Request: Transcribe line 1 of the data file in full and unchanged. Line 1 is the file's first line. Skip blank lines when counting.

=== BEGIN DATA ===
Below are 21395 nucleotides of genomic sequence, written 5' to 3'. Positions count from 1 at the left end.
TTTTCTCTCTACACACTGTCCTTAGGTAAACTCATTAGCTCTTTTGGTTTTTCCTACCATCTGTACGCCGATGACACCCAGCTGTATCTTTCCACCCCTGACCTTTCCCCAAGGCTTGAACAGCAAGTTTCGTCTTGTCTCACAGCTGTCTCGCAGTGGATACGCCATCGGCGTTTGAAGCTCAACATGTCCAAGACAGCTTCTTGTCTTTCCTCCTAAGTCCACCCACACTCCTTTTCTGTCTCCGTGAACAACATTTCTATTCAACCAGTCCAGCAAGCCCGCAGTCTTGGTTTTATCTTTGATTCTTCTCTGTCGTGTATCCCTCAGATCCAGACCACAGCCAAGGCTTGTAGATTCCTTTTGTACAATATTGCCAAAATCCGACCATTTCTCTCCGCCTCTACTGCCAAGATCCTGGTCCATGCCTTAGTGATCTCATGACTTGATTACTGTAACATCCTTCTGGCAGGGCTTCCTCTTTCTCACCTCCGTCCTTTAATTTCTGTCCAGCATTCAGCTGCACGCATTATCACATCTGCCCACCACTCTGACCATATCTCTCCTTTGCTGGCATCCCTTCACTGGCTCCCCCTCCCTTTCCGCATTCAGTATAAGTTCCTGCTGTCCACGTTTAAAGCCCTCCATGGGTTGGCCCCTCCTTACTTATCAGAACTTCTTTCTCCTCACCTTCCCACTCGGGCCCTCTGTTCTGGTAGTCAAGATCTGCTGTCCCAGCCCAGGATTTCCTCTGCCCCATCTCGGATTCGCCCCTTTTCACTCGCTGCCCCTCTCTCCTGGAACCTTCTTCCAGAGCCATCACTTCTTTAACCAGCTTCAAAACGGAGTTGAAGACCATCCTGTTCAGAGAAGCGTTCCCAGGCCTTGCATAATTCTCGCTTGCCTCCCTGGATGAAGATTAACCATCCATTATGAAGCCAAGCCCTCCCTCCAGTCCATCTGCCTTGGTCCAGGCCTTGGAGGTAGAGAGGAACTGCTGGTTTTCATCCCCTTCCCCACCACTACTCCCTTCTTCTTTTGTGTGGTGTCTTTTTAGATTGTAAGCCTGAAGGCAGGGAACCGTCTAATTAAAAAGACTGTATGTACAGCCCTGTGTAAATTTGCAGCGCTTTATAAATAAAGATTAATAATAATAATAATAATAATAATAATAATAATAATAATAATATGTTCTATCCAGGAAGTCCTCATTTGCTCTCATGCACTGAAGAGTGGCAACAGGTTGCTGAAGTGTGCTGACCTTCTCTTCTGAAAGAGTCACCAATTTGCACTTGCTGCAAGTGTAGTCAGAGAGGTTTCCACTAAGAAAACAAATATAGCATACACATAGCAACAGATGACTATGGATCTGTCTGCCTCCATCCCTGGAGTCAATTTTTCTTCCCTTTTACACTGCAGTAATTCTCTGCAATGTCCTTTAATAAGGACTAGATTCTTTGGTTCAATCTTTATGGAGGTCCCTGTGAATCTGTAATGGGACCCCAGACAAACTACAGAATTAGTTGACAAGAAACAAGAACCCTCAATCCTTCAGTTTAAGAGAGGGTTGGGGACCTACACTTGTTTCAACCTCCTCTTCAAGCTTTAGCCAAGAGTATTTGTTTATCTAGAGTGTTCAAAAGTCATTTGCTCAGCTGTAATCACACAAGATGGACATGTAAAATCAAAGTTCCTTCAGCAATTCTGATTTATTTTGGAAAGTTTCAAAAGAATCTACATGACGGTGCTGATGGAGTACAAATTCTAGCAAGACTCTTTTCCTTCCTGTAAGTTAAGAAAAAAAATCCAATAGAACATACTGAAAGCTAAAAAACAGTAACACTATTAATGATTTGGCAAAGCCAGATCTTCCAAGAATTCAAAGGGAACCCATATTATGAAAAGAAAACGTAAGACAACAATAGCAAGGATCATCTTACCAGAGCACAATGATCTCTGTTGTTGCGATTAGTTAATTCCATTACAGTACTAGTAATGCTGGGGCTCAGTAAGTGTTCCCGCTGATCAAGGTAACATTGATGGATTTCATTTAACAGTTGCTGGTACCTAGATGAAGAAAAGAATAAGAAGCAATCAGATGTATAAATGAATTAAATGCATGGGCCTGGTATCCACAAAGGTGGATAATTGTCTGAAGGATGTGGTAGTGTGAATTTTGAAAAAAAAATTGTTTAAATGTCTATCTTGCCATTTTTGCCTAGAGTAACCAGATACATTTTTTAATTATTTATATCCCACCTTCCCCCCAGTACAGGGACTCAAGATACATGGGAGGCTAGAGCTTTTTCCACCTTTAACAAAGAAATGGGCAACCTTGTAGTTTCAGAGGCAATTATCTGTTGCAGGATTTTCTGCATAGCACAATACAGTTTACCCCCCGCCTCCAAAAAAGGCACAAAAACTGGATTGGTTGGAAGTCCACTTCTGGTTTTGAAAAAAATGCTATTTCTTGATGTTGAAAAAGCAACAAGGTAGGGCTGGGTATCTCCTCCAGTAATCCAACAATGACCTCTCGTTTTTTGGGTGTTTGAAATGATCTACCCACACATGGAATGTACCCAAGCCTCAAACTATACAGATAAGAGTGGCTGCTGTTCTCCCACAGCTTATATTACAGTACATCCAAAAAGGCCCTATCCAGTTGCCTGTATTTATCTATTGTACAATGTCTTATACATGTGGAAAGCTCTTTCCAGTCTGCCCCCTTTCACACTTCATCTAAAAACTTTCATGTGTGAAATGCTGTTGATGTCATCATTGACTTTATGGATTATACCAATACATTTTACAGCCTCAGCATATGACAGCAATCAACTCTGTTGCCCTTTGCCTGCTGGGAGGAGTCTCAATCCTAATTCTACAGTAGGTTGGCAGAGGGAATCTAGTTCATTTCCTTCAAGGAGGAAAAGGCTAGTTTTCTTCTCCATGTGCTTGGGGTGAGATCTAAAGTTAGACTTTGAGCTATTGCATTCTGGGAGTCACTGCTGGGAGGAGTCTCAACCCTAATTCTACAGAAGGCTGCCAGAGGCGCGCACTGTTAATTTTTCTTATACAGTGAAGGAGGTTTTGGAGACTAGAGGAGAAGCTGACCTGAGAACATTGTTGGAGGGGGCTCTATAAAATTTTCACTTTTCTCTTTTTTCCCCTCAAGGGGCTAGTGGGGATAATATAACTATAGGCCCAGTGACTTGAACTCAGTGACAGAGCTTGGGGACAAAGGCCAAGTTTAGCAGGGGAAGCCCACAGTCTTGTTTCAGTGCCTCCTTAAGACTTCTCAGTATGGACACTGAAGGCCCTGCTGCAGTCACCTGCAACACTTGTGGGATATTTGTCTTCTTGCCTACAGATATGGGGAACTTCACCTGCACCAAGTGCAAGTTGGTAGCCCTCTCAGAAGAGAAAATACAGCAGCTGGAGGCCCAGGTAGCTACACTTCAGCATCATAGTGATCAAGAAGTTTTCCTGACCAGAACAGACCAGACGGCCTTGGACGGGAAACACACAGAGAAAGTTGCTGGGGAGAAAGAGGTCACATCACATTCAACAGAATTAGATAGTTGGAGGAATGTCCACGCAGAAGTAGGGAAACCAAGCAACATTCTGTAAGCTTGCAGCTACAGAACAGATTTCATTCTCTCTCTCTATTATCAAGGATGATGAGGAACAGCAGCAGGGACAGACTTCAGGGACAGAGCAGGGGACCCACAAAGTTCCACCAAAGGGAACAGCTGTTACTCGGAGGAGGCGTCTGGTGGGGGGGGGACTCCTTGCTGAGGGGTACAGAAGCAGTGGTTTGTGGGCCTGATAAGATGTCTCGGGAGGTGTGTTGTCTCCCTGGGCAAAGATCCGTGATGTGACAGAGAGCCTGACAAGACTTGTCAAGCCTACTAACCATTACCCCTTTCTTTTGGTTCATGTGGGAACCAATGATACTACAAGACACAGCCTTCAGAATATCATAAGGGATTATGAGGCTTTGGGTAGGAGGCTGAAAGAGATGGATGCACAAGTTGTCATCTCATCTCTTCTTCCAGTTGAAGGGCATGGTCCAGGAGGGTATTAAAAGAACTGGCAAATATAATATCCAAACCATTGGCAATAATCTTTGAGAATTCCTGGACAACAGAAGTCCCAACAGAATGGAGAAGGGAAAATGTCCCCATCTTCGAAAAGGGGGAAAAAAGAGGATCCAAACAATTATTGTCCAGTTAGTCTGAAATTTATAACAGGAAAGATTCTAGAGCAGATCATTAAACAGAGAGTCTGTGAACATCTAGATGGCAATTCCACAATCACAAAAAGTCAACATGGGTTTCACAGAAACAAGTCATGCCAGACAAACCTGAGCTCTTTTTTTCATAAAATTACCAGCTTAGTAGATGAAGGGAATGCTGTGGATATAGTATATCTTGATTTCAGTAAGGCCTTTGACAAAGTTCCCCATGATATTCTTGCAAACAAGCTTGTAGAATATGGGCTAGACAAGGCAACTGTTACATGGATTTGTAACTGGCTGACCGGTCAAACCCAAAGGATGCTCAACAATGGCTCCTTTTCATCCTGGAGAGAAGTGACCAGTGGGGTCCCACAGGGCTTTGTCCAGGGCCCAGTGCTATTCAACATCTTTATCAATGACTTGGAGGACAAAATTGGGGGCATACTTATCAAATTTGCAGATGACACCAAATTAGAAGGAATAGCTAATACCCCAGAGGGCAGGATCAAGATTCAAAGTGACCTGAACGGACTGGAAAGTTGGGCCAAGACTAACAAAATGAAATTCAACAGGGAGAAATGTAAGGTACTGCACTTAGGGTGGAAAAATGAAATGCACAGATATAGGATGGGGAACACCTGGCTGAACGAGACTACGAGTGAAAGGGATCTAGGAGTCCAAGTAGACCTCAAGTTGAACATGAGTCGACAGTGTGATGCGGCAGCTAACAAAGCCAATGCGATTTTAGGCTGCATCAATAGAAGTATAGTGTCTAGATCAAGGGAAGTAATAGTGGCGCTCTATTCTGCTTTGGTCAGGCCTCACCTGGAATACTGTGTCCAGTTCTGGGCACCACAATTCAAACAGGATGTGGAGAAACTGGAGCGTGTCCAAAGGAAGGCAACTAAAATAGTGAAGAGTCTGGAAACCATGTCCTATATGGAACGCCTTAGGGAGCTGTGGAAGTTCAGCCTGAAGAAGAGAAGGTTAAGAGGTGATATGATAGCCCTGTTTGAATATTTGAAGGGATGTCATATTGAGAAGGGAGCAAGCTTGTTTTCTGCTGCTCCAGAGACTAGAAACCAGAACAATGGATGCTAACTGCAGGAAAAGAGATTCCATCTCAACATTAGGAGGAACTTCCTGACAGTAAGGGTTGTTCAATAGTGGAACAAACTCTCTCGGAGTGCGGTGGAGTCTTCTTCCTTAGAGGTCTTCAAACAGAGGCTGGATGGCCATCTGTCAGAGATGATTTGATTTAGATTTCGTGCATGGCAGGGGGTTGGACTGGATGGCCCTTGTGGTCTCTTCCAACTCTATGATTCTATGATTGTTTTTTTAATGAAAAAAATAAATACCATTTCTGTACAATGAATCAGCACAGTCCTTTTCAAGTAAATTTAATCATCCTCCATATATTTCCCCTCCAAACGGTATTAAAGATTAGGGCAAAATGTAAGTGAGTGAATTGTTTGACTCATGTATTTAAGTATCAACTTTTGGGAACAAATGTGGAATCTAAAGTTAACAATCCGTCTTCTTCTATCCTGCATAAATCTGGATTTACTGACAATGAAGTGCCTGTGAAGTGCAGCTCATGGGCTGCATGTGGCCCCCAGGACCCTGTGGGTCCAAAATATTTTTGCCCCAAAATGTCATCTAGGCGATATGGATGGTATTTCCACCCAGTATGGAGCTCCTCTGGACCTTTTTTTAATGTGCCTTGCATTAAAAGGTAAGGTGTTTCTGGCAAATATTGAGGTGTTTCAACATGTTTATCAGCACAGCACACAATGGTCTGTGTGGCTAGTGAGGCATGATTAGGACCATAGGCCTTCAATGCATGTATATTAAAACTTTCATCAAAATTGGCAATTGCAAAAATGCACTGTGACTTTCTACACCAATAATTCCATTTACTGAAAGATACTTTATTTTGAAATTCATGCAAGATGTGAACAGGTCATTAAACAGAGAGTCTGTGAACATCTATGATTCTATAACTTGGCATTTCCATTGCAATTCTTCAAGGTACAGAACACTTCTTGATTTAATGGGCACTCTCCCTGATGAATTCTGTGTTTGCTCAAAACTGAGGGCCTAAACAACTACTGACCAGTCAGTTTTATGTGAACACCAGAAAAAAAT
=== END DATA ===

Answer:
Below are 21395 nucleotides of genomic sequence, written 5' to 3'. Positions count from 1 at the left end.